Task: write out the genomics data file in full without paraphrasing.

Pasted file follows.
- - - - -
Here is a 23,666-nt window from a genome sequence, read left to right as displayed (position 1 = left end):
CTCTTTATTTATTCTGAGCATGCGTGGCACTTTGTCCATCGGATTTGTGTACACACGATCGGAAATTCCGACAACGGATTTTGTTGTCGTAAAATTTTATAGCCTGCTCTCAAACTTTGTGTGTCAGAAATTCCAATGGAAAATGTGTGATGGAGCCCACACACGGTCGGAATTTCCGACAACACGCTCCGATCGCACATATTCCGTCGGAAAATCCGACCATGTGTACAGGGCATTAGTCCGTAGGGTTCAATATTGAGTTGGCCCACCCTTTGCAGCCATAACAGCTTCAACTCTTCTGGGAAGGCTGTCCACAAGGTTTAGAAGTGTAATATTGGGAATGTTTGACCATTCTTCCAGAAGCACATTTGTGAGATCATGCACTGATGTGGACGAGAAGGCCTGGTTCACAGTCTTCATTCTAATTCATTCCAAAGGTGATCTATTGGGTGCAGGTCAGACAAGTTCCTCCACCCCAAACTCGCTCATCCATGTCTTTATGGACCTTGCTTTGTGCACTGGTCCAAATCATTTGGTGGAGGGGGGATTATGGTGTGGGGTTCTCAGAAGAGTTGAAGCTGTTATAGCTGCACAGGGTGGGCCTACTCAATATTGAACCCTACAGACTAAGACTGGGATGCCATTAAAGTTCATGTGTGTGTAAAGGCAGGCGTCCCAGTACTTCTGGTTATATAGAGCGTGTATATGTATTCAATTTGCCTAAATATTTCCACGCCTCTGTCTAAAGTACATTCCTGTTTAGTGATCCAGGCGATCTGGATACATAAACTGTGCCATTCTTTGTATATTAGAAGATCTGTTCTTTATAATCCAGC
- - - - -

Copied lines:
Here is a 23,666-nt window from a genome sequence, read left to right as displayed (position 1 = left end):
CTCTTTATTTATTCTGAGCATGCGTGGCACTTTGTCCATCGGATTTGTGTACACACGATCGGAAATTCCGACAACGGATTTTGTTGTCGTAAAATTTTATAGCCTGCTCTCAAACTTTGTGTGTCAGAAATTCCAATGGAAAATGTGTGATGGAGCCCACACACGGTCGGAATTTCCGACAACACGCTCCGATCGCACATATTCCGTCGGAAAATCCGACCATGTGTACAGGGCATTAGTCCGTAGGGTTCAATATTGAGTTGGCCCACCCTTTGCAGCCATAACAGCTTCAACTCTTCTGGGAAGGCTGTCCACAAGGTTTAGAAGTGTAATATTGGGAATGTTTGACCATTCTTCCAGAAGCACATTTGTGAGATCATGCACTGATGTGGACGAGAAGGCCTGGTTCACAGTCTTCATTCTAATTCATTCCAAAGGTGATCTATTGGGTGCAGGTCAGACAAGTTCCTCCACCCCAAACTCGCTCATCCATGTCTTTATGGACCTTGCTTTGTGCACTGGTCCAAATCATTTGGTGGAGGGGGGATTATGGTGTGGGGTTCTCAGAAGAGTTGAAGCTGTTATAGCTGCACAGGGTGGGCCTACTCAATATTGAACCCTACAGACTAAGACTGGGATGCCATTAAAGTTCATGTGTGTGTAAAGGCAGGCGTCCCAGTACTTCTGGTTATATAGAGCGTGTATATGTATTCAATTTGCCTAAATATTTCCACGCCTCTGTCTAAAGTACATTCCTGTTTAGTGATCCAGGCGATCTGGATACATAAACTGTGCCATTCTTTGTATATTAGAAGATCTGTTCTTTATAATCCAGC